Within the next 50 years, cervical cancer could probably be wiped out if countries execute national screening programs based on discovery of the human papilloma virus (HPV). Supposedly it may be the reason for the disease, jointly with vaccination programs against the virus. This has been claimed by a cervical cancer screening expert.
It was mentioned in Berlin by Professor Jack Cuzick in Europe’s largest cancer congress, ECOO 15 – ESMO 34 that while the existing HPV vaccines apparently guard against two cancer-causing strains of the HPV virus, very soon there might be vaccines on hand that may shield against nine types of strains. If vaccination were to be joined with HPV screening, then gradually the cancer may vanish from those countries that had claimed to effectively execute national programs.
“It’s important to say up front that the HPV is responsible for all cervix cancer. If you can eradicate the virus, the cancer will not appear. So the current vaccine holds the promise of eradicating about 70-75% of cervical cancers (caused by HPV types 16 and 18), and there appears to be some additional cross protection amongst types that are closely related to 16 or 18, in particular 31, 45 and a little bit of 33. There are new vaccines being planned that will vaccinate against nine types. If they are successful, there should be no need to screen women that have been vaccinated at all. That’s the long-term future: vaccination and no screening. After about 50 years, we could see cervical cancer disappearing,” commented Professor Cuzick, who is the John Snow Professor of Epidemiology and head of department at the Cancer Research UK Centre for Epidemiology, Mathematics and Statistics, Wolfson Institute of Preventive Medicine.
As the existing HPV vaccine apparently only guards against two of the cancer-causing types, supposedly vaccinated women may still need screening throughout their life.
Professor Cuzick, explained, “Women vaccinated above the age of about 16 will need to be regularly screened for the rest of their life, because the vaccine is not effective in women who have already been exposed to the virus. Even for girls vaccinated before this age with the current vaccine, there will be a need for some screening to protect from cancers caused by HPV types not in the vaccine, so screening is here to stay for the foreseeable future. However, we need to change to screening for HPV rather than the Pap smear test, and then it will be possible for the tests to be conducted at longer intervals.”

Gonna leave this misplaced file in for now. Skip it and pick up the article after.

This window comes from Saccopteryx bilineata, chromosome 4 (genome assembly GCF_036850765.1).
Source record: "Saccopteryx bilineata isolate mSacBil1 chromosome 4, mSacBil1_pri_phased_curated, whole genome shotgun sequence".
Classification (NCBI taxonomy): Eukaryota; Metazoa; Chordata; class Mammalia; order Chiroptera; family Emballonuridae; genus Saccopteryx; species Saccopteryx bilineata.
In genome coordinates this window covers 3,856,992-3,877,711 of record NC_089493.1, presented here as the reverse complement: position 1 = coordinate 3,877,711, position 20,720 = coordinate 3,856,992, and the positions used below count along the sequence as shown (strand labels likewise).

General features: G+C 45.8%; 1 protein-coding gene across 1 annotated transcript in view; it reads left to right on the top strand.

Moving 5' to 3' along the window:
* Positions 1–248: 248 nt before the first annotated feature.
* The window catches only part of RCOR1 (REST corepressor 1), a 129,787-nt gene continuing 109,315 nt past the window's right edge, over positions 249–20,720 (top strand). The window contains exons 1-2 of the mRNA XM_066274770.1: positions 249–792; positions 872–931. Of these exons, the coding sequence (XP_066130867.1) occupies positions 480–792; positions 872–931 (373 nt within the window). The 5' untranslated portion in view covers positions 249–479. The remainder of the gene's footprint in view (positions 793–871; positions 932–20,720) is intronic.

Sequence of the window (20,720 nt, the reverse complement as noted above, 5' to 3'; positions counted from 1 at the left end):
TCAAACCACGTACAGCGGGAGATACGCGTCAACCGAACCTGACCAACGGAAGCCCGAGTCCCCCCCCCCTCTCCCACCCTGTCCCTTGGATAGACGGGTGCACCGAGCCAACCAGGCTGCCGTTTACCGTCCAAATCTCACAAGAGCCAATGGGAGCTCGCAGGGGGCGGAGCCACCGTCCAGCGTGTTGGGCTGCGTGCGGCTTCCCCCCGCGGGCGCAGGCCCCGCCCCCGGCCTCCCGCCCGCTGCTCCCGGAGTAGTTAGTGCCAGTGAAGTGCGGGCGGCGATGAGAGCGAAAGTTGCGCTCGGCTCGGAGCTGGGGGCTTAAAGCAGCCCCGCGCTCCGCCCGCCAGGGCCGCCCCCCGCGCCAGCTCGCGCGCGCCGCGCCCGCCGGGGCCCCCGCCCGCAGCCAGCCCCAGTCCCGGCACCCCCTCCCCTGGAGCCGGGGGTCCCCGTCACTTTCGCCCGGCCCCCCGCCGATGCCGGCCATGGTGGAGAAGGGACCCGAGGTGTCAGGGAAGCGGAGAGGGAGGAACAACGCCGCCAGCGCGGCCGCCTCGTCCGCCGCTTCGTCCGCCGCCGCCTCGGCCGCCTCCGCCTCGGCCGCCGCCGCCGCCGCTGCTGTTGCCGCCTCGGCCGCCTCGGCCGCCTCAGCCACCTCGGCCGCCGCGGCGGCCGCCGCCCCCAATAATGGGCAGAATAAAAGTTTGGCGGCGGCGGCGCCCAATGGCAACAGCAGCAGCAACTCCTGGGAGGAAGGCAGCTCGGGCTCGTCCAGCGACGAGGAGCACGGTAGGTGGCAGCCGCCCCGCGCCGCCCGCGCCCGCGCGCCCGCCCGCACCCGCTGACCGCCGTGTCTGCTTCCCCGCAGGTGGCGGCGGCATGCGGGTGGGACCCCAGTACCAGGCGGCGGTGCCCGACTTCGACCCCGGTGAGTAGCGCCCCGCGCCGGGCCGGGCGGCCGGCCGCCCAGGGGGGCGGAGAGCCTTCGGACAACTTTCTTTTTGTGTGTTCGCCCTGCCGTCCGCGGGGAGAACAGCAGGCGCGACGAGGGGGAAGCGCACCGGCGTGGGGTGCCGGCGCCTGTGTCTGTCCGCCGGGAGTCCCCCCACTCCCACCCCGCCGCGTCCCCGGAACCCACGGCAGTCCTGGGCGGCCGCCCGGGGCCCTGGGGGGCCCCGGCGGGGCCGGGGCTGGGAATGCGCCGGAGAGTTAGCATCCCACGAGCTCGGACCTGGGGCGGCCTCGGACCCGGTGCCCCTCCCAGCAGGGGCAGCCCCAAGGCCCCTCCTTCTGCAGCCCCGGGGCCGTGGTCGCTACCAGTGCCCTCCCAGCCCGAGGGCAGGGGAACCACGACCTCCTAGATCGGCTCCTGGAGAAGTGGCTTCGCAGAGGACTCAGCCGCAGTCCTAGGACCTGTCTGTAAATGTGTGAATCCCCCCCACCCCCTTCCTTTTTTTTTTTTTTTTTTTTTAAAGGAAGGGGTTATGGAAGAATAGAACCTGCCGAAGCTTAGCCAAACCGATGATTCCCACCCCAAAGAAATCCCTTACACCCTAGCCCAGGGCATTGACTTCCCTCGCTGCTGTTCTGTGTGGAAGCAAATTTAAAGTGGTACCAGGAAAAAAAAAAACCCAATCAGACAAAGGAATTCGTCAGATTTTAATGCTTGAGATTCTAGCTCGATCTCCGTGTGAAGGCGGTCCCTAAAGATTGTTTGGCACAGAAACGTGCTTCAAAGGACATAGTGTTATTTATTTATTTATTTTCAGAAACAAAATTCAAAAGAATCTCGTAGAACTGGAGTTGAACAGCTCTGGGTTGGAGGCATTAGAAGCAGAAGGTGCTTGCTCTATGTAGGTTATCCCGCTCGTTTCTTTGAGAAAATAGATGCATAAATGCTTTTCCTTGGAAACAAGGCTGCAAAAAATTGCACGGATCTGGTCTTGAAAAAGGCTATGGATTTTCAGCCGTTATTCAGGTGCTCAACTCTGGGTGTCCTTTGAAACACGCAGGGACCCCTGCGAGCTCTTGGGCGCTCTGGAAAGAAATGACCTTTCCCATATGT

The Pap test apparently depends on personal evaluation by people investigating the cells in the smear with a microscope and errors could take place. In contrast, the HPV test is approximately entirely automated, and it may be intended to spot the virus in the smear than depending on visual examination, and so it may have fewer chances to be affected by human error.
Professor Cuzick remarked, “There’s overwhelming evidence that HPV screening is more effective than the Pap smear test, which misses about a third to a half of all high grade lesions. There are now several available commercial HPV tests and most of these tests show a sensitivity (the proportion of true positives correctly identified) in the order of 95% for high grade lesions, whereas cytology is somewhere between 50-70%. So it would really streamline the service because you could test less frequently, and it’s also been shown that the protection lasts longer so that screening every five to seven years is probably appropriate.”
He is of the opinion that the European Union and national governments ought to take the lead in debates on executing screening and vaccination programs.
Professor Cuzick mentioned, “There’s been a lot of concern, particularly with the vaccine, that dissemination of information about HPV has come mainly from the drug companies, and people are, not surprisingly, a little sceptical of pharmaceutical-based education programs. So if the EU was to take this up without pharmaceutical support, I think it would be very appropriate and it would provide a forum that would be extremely legitimate.”
He added, “For younger women we think HPV testing should happen every five years starting at age 25-30; by the time they’re 50, if they’ve been negative, they could probably be screened every eight years. So there’s a lot to be gained, both in terms of better protection and less frequent screening, which will save time and money. If women can go less often and get more protection it makes a lot of sense.”
The price of HPV may go down in the coming months with the number of tests increasing.
It is said to be more accurate and shifting to HPV testing could also save the government’s money in the long run.